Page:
Caribbean fishers count the cost in wake of Irma

Several Caribbean island nations unfortunate enough to find themselves in the path of Hurricane Irma in early September are now assessing the vast toll the storm took on their economies, with Antigua and Barbuda, the Bahamas, and the Turks and Caicos reporting severe damage to their fishing industries.

The hurricane is estimated to have cost the Caribbean more than EUR 8.4 billion (USD10 billion) in damage overall, along with dozens of lives. 

Barbuda recorded the first three fatalities of Hurricane Irma, including a two-year-old boy. The island also suffered most severely in regard to its fishing fleet, with at least 44 percent of its fishing vessels suffering serious damage when the hurricane made landfall on the island on 6 September. Of those vessels, only about 10 percent of were insured, according to information shared with SeafoodSource by Antigua and Barbuda Senior Fisheries Officer Ian Horsford. He cited a 2005 survey that indicated just 9.6 percent of Barbuda's fishing vessels were insured up to then.

Prior to Hurricane Irma, which resulted in the total evacuation of this island's inhabitants to neighboring Antigua, there were 96 active fishers operating there on 54 vessels – mainly modern fibreglass pirogues powered by outboard engines, most of which were less than 10 meters long.

Horsford estimated 26 percent of Barbuda's population of 1,600 were dependent on the fishing industry for a living, including dependants of the fishermen. The fishing industry on that island targets mainly spiny lobster and conch, with production of lobster over the past five years ranging from 12 to 35 metric tons and bringing in revenue to the island ranging from approximately EUR 125,000 to 312,000 (USD USD148,000 to 370,000).

Major damage to vessels included damage to the hulls and engines of at least 24 vessels. However, a full assessment of the carnage wrought by Irma may not be known for some time, according to Horsford.

“The state of emergency and mandatory evacuation of the island have restricted our work in terms of talking with the various owners relocated to Antigua and the time allowed on the island for security and public health reasons,” Horsford said in an email to SeafoodSource, adding “Note, we did not have enough time to cover the entire village and secondary landing sites.”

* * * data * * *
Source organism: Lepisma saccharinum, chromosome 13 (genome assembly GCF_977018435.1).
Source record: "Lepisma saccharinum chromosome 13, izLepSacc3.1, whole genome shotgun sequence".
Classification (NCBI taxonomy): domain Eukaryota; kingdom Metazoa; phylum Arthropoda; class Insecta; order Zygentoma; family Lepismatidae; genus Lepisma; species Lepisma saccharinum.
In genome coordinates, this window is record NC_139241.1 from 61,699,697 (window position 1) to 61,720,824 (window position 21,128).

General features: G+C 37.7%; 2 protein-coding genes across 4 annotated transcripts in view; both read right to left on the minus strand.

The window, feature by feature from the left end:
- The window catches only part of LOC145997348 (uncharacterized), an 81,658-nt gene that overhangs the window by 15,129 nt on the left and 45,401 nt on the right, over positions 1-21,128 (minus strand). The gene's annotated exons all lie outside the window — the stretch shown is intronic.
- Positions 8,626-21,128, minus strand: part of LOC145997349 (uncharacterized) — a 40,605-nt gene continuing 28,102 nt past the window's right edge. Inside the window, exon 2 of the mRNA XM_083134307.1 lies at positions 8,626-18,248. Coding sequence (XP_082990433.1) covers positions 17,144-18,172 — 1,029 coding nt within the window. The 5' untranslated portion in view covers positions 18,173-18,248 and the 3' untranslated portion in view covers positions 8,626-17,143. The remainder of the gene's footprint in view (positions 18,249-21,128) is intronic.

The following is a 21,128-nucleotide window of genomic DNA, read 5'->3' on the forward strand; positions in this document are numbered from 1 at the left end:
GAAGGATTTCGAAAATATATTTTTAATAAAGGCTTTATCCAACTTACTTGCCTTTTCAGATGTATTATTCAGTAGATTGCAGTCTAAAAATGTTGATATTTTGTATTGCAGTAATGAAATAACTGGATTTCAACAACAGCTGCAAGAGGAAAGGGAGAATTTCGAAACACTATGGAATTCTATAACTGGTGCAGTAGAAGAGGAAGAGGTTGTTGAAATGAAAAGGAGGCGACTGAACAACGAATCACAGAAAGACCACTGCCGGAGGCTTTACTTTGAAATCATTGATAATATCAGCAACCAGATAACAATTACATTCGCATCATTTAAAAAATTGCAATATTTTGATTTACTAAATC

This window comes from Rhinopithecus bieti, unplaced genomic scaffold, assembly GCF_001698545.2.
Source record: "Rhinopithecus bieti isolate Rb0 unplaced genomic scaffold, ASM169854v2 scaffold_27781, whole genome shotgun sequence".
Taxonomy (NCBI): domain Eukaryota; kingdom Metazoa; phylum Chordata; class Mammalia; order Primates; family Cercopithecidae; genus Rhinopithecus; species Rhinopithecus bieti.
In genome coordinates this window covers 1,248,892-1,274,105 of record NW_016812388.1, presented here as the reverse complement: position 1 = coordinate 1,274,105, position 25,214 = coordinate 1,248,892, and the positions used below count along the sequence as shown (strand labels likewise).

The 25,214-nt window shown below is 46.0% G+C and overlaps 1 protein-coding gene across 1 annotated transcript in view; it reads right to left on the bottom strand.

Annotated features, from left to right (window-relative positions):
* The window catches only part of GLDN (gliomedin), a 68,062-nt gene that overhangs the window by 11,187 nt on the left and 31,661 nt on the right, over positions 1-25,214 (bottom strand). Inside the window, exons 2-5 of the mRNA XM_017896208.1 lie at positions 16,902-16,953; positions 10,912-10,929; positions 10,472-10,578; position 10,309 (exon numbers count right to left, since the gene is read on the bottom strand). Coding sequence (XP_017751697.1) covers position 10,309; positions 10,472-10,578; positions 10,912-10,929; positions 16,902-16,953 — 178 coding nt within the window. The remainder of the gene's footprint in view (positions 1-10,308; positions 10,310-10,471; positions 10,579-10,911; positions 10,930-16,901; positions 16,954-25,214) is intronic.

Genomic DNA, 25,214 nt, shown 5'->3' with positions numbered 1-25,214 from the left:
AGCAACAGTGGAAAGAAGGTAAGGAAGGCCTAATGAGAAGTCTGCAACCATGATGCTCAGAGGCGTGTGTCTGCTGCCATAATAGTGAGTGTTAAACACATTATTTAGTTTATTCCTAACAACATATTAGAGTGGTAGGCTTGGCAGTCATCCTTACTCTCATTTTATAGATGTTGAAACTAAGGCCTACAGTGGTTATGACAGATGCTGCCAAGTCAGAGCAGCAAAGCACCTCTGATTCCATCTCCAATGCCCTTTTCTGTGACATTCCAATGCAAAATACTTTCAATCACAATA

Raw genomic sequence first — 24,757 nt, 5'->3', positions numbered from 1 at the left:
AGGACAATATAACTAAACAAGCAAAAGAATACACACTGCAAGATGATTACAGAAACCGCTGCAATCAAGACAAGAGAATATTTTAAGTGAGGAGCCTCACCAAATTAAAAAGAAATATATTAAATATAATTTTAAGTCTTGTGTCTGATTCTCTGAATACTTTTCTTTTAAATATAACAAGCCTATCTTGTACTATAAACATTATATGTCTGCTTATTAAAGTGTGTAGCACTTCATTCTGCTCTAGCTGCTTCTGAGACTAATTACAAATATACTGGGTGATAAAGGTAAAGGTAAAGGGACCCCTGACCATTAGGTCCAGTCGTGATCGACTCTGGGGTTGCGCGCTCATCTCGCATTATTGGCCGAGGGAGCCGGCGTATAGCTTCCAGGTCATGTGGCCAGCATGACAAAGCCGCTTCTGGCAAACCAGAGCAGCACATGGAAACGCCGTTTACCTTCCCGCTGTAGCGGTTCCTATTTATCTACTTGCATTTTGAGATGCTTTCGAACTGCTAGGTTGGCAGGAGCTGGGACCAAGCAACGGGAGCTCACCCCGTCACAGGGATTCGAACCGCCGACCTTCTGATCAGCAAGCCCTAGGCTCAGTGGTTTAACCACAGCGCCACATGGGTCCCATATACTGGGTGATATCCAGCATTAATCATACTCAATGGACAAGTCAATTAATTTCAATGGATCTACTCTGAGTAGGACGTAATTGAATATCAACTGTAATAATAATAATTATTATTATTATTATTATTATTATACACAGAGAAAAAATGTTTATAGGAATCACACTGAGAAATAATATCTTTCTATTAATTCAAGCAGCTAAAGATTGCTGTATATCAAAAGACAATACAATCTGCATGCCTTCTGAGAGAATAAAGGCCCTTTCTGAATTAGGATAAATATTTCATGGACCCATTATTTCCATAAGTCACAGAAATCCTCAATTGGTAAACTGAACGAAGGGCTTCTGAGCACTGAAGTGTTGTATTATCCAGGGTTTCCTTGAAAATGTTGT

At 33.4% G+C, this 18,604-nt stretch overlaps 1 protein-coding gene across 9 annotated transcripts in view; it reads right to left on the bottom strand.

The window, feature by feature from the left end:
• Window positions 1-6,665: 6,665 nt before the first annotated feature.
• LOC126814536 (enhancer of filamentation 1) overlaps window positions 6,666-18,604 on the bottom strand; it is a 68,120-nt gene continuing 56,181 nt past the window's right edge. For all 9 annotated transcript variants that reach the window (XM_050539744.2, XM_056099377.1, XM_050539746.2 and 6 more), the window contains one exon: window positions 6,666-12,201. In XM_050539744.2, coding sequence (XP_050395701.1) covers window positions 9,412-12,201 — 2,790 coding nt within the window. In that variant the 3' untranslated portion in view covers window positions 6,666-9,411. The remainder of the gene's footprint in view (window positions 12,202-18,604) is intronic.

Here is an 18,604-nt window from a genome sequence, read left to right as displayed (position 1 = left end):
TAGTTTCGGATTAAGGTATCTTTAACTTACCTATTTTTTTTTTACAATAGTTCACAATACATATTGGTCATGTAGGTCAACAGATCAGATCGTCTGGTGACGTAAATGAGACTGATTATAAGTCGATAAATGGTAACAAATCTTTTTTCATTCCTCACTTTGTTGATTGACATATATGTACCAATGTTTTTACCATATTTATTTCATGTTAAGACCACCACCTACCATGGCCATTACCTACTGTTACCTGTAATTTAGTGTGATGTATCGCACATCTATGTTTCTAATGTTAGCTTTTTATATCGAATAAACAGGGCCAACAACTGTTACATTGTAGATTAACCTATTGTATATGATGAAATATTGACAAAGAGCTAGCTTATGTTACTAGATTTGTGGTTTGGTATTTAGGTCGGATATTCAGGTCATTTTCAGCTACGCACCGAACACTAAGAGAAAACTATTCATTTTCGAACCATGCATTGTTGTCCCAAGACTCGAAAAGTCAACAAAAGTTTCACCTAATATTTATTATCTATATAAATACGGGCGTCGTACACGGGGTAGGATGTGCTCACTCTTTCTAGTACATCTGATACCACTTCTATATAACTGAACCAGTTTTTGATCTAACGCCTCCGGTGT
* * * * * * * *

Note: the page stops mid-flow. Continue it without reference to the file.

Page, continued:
With respect to fisheries habitats, he said, “The mangroves and seagrass beds appear to be extensively damaged (no quantitative assessment done as yet). The Codrington Lagoon in Barbuda, a major nursery ground for the Caribbean spiny lobster, was severely impacted by the storm when the sand bar that provides coastal or storm surge protection to the village was breached.”

Antigua and Barbuda's fishing industry also suffered serious losses when the country was hit by the Category 4 Hurricane Luis in 1995. At that time, 16 percent of the fishing fleet was lost or destroyed and a further 18 percent damaged, resulting in a loss of fishing capacity of about one-third, according to a draft report prepared for the Caricom (Caribbean Community) Fisheries Unit on the impacts of climate change on the region's fisheries.

That report also noted that “in addition to the cost of replacement and repair to fishing vessels and gear caused by a hurricane, there is a loss of revenue due to disruption of the fishing industry. The Fisheries Division and FAO together estimated a recovery period of about six months for Hurricane Luis. The estimated schedule of recovery as a percentage loss of landings is as follows: 80 percent loss in month one; 60 percent in month two, 40 percent in month three; 20 percent in month four; 10 percent in month five; and full recovery in month six.”

On 7 September, Hurricane Irma moved into Bahamian waters, hitting the islands of Mayaguana, Inagua, Crooked Island, Acklins, Long Cay, Exuma, and Ragged Island in the Bahamas over the next couple of days. Bahamian Prime Minister Hubert Minnis was reported as describing the destruction the hurricane wreaked on Exuma and Ragged Island as “heartbreaking.”

A report in that country's newspaper, the Tribune 242, quoted Bahamas Commercial Fishers Alliance president, Adrian LaRoda, as expressing fears about the impact on the country's seafood export markets.

LaRoda was reported as saying, “The months of preparation and planning were lost in a mere matter of hours during Irma's passage and has left many in the industry incapable of fulfilling international demands.”

The newspaper reported that, according to LaRoda, while a large percentage of vessels avoided damage, the destruction of traps and condos [a type of fish trap] were “massive” and could cost fishermen “tens of millions.”

“The domestic economy is normally served by day-fishermen who go out on short runs, but when you talk about export numbers and international purchasers, that is where those traps and condos come into play because they give the guys with the quantity they need,” LaRoda told the newspaper.

LaRoda told SeafoodSource that the Bahamas exports around USD 100 million (EUR 84 million) in fisheries products annually, with spiny lobster being the chief export bringing in approximately USD 80 million (EUR 67.5 million) annually. There are about 6,000 persons directly employed in the Bahamian fishing industry, he said.

Just before hitting the southeastern islands of the Bahamas, Hurricane Irma turned to the Turks and Caicos, “tearing off roofs and tossing cars,” according to one report. The Miami Herald reported that in south Caicos, “much of the working population who depend on the fishing industry will be affected. Along with the island's Belongers, as they are called, a sizable Haitian and Dominican population work in the fishing industry, sending money to families back home.”  

Photo credit: Antigua and Barbuda Fisheries Division


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